The rantings of a beautiful mind

On life, society, and computer technology.

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Location: Toronto, Ontario, Canada

I live in the Fortress of Solitude. I drive the Silver Beast. My obsession is justice. I used to be a Windows software developer. I retired in 2000 when my stock options helped me achieve financial security.

Saturday, November 18, 2006

Projects Do not Fail for Technical Reasons

They Fail for People/Communication Reasons.

What the analysts and pundits don't take into account is how technical choices aid or impede communication. One of the largest problems faced by IT shops is churn - there is always a new silver bullet technology that will solve all the problems. What this means is that most IT shops never gain enough expertise in any given set of tools to be truly productive; they are always moving on to new tools that will theoretically solve the problems better than the old ones.

What developers need is tools that will help improve communication - both between themselves, and between their customers. If the technologies they choose to implement in are complex, then developers will consistently be speaking jargon - solving technical problems instead of business problems. If, on the other hand, developers are given tools that are not complex, they will spend more time solving (and discussing) business problems instead of technical issues. To use a trite example, simpler tools will allow developers to discuss requirements instead of compiler errors. Tools that mostly get out of the way and allow developers to express the intent of their customers are better; tools that layer on complexity and arcane rules stand in the way, and prevent or delay these expressions of intent.

One thing to bear in mind is research from psychology. People can, on average, keep 7 (+/- 2) things in mind at once. Adding to the number of things that need to be kept in mind is not really possible - it's a human limitation. Choosing tools and/or processes that insist on throwing complexity directly in the face of a developer are as sure a recipe for failure as is possible - simply based on the reality of human capabilities. What does this mean? It means that choosing a strict process with many steps and lots of documentary steps is not going to work - the sheer complexity of the process will over burden the average developer. Likewise, choosing a set of development tools that require a steep learning curve will add problems. It will take longer for developers to internalize the rules well enough to be productive. It's a simple fact that projects will not normally be staffed with as many experienced people as you would like - so choosing technologies that make things simpler will get you started sooner.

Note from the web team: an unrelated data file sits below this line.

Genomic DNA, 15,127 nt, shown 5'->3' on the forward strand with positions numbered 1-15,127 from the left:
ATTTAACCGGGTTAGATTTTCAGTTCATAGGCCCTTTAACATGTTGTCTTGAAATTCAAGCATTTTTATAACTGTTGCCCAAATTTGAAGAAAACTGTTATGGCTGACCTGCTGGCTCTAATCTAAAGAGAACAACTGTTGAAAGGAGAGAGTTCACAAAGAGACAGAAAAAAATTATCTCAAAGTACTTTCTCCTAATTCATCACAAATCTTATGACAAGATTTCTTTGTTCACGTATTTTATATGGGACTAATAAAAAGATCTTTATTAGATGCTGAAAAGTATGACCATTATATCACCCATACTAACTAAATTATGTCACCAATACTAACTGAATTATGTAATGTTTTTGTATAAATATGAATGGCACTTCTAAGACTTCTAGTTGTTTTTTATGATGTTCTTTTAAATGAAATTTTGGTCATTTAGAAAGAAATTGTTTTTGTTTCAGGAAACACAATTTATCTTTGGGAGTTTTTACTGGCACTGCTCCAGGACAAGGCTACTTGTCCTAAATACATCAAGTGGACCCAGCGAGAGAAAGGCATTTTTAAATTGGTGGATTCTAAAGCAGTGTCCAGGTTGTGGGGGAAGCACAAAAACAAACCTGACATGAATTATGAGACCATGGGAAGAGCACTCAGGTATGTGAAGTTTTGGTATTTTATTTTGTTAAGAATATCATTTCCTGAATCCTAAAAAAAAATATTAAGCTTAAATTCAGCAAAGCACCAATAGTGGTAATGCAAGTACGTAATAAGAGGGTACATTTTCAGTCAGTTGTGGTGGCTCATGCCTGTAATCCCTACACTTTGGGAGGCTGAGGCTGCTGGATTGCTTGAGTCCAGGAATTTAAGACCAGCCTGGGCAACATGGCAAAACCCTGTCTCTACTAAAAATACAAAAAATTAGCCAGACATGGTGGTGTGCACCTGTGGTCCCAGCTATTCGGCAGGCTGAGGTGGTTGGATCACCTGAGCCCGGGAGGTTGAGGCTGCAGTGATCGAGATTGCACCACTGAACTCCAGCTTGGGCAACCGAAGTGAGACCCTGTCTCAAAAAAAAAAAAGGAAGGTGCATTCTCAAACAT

Where does this drive us?

Processes - pick an agile methodology. A heavyweight, process driven methodology will wear developers down and prevent progress.

Tools - pick an agile toolset. A set of complex tools will likewise wear developers down and prevent progress.

What satisfies these?

Visit the Agile Alliance for tips on process. For tools, take a look at Smalltalk. It's no secret that the Agile Alliance leaders are virtually all from the Smalltalk world; there's a reason for that. Smalltalk is simple and powerful. A beginner can learn it in minutes, and an expert can express a design clearly and tersely. One complaint you'll hear is that Smalltalk has a large learning curve. And Java or C# don't? Smalltalk has 5 reserved words and syntax that fits on a 3x5 card. C# and Java have 50+ reserved words and very complex syntactical rules. It simply is not the case that Smalltalk is harder to learn.

- James Robertson


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